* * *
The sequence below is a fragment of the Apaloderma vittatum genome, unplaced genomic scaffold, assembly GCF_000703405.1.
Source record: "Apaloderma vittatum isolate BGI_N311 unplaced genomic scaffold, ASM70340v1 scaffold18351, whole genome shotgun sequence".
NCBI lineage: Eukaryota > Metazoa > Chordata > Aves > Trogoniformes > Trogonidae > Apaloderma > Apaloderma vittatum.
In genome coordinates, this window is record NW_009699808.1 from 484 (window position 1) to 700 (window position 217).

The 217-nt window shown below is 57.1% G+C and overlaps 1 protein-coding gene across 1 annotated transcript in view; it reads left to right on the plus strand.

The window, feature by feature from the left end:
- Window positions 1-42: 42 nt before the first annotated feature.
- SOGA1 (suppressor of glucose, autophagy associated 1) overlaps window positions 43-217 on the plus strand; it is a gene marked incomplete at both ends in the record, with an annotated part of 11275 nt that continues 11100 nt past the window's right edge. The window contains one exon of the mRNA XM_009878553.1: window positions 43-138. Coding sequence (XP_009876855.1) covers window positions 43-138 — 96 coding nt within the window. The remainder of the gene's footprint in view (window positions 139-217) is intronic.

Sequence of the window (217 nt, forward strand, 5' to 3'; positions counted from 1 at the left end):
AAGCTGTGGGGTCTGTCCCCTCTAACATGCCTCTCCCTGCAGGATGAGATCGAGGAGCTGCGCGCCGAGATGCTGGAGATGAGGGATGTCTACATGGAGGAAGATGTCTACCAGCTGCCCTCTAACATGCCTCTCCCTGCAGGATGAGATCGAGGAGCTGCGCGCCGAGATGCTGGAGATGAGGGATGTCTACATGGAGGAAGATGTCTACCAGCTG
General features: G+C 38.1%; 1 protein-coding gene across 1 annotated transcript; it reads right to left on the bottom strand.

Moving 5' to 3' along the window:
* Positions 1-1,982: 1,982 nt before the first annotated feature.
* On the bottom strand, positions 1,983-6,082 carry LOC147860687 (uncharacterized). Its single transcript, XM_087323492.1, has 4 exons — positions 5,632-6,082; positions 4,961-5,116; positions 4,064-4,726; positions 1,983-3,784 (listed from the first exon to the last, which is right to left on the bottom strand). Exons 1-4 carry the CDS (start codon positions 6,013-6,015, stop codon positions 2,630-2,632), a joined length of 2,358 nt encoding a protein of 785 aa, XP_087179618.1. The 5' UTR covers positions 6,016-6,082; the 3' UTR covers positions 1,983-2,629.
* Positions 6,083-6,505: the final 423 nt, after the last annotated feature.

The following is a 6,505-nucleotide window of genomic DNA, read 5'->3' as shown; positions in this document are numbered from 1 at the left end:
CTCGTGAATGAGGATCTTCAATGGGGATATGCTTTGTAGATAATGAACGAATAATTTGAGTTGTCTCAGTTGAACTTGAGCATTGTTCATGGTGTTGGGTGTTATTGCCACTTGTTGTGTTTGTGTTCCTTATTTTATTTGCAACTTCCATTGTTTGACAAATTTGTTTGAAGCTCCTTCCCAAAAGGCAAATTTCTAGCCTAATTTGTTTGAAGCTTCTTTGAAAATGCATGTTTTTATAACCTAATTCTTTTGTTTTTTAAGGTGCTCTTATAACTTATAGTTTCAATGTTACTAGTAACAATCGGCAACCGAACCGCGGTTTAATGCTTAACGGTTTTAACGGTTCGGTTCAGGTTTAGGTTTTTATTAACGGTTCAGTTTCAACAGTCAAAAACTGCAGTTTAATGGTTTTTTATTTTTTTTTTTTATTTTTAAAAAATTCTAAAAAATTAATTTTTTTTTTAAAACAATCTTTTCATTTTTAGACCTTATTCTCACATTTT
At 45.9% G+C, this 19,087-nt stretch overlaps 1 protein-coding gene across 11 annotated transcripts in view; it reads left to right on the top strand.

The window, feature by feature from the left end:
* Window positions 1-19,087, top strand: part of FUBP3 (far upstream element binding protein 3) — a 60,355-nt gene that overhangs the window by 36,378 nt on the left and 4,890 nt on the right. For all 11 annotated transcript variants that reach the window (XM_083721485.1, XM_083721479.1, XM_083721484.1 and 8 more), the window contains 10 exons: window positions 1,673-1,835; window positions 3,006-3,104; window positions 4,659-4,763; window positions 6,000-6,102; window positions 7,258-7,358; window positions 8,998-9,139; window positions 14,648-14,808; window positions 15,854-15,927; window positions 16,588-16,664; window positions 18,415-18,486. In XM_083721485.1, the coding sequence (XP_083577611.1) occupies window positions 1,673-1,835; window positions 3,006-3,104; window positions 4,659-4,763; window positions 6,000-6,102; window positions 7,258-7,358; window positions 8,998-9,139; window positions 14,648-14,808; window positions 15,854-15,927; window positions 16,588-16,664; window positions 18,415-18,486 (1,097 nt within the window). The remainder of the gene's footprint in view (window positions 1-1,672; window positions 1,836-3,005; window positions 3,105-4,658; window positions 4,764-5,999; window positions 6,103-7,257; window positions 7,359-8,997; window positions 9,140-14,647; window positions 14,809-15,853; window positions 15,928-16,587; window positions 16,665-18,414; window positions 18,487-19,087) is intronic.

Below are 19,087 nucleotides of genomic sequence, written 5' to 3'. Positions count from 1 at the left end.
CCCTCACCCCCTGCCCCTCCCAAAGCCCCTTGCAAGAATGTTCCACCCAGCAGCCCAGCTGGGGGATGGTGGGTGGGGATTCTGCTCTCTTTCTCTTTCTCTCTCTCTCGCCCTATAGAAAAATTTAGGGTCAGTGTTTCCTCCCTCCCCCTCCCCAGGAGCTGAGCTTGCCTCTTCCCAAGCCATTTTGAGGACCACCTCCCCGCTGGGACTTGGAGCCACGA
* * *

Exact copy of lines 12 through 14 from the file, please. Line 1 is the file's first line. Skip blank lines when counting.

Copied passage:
Moving 5' to 3' along the window:
* Positions 1-1,982: 1,982 nt before the first annotated feature.
* On the bottom strand, positions 1,983-6,082 carry LOC147860687 (uncharacterized). Its single transcript, XM_087323492.1, has 4 exons — positions 5,632-6,082; positions 4,961-5,116; positions 4,064-4,726; positions 1,983-3,784 (listed from the first exon to the last, which is right to left on the bottom strand). Exons 1-4 carry the CDS (start codon positions 6,013-6,015, stop codon positions 2,630-2,632), a joined length of 2,358 nt encoding a protein of 785 aa, XP_087179618.1. The 5' UTR covers positions 6,016-6,082; the 3' UTR covers positions 1,983-2,629.